code and perform other programming tasks for
applications software used inside IBM.

The plan would move jobs from U.S. locations including
Southbury, Conn.; Poughkeepsie, N.Y.; Raleigh, N.C.;
Dallas; and Boulder, Colo. IBM plans to transfer the
programming work to its own operations in Bangalore,
India; Shanghai and the northeastern city of Dalian in
China; and Sumare, Brazil. It isn't clear how many
jobs will be added in each location.

Some of the foreign programmers will come to the U.S.
for several weeks of on-the-job training by the people
whose jobs they will take over. That's an aspect of
offshoring that many high-tech workers regard as
particularly humiliating.

With revenue growing slowly throughout the
information-technology business, IBM and other vendors
are under great pressure to reduce costs to boost
earnings. Last week, when reporting fourth-quarter
earnings, IBM's chief financial officer, John Joyce,
said the company reduced costs $7 billion during 2003
and expects similar savings this year. Mr. Joyce said
competitive price pressures in computer services are
holding down profitability.

IBM's competitors are making similar moves. Accenture
Ltd., one of IBM's main rivals in the
computer-services field, said recently it expects to
double its work force in India this year to nearly
10,000. Google Inc., the online search leader, said
last month that it plans to open an engineering center
in India this year as part of an expansion.

For all these companies, lower-cost labor is the
biggest lure.

A chart of internal billing rates developed by IBM's
Chinese group in Shanghai shows how dramatic the labor
savings can be. The chart doesn't show actual wages,
but instead reflects IBM's internal system by which
one unit bills another for the work it does.

Besides the low-level programmers billing at $12.50 an
hour, the chart shows that a Chinese senior analyst or
application-development manager with more than five
years experience would be billed at $18 an hour. The
person familiar with IBM's operations said that person
would be equivalent to a U.S. "Band 7" employee billed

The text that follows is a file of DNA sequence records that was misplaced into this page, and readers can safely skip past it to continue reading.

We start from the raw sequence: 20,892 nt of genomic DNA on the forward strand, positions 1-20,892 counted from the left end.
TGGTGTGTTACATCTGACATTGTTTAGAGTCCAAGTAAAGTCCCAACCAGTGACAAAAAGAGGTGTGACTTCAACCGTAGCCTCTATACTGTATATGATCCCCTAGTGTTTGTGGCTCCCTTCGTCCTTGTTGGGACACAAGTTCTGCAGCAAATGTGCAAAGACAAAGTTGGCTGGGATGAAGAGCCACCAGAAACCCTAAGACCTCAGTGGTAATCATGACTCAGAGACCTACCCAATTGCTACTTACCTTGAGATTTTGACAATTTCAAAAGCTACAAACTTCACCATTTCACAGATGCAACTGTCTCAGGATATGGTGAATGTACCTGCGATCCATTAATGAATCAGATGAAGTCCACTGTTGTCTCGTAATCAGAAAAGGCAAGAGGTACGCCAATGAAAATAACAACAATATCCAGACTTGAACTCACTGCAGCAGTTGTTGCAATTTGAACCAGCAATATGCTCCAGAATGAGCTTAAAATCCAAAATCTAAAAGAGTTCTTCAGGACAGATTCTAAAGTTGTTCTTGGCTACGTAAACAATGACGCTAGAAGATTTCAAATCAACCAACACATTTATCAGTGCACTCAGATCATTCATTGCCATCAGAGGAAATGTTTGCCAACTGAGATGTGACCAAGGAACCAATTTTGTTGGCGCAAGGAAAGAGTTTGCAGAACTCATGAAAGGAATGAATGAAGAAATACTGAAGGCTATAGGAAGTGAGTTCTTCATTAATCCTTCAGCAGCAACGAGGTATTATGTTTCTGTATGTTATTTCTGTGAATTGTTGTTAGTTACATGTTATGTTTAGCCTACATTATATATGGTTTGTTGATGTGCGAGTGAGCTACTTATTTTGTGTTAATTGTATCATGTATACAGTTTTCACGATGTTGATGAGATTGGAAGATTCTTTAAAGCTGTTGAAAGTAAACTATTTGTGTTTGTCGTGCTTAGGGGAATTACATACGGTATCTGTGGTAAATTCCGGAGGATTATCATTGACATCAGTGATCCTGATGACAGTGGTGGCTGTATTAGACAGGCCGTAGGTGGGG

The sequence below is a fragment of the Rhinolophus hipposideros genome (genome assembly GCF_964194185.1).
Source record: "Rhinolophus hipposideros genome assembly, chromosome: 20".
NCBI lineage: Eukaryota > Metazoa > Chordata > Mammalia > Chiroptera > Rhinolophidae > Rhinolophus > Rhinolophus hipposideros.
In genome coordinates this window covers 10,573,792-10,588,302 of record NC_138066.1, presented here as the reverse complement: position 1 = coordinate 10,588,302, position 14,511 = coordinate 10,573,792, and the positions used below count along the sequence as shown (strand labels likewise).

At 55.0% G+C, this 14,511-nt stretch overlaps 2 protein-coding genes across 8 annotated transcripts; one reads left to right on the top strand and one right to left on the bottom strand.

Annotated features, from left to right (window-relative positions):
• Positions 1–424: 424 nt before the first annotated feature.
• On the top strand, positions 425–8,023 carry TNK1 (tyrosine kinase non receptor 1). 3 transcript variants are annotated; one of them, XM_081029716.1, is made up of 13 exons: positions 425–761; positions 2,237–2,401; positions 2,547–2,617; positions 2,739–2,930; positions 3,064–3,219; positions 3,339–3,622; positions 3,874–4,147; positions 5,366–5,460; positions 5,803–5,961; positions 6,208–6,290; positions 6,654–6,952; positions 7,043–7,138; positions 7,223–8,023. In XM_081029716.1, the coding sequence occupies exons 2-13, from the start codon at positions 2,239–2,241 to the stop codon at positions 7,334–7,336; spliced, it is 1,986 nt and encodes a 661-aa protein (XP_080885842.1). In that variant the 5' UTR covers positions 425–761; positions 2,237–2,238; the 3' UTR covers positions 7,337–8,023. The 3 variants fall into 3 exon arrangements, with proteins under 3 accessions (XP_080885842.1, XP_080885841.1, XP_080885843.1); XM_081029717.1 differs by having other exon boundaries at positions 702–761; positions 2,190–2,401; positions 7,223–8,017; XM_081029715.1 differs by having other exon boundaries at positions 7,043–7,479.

at about $66 an hour. And a Chinese project manager
with seven years experience would be billed at $24 an
hour, equivalent to a U.S. "Band 8" billed at about
$81 hourly.

Dean Davidson, an analyst who follows outsourcing for
Meta Group, in Stamford, Conn., says that companies
usually find their actual cost savings from moving
offshore are less than they would expect based on
straight wage comparisons. "The reality is a general
savings of 15%-20% during the first year," Mr.
Davidson says. That's far less than the 50% to 80%
savings based on hourly labor rates, he says.

The person familiar with IBM's plans says that
implementation could be slowed if the company isn't
able to hire enough qualified programmers to do the
work in its overseas software centers. He said that
those facilities are already very busy doing work for
IBM's big U.S. customers.

According to the IBM documents, the company expects
severance costs for laying off U.S. employees in
conjunction with the plan to be $30.6 million in 2004
and $47.4 million in 2005. Including other transition
costs, the documents say, the offshoring plan will
result in a loss of $19 million this year. Savings
will amount to $40 million in 2005 and $168 million
annually thereafter.

In the draft script prepared for managers, IBM
suggests the workers be told: "This action is a
statement about the rate and pace of change in this
demanding industry. ... It is in no way a comment on
the excellent work you have done over the years." The
script also suggests saying: "For the people whose
jobs are affected by this consolidation, I understand
this is difficult news."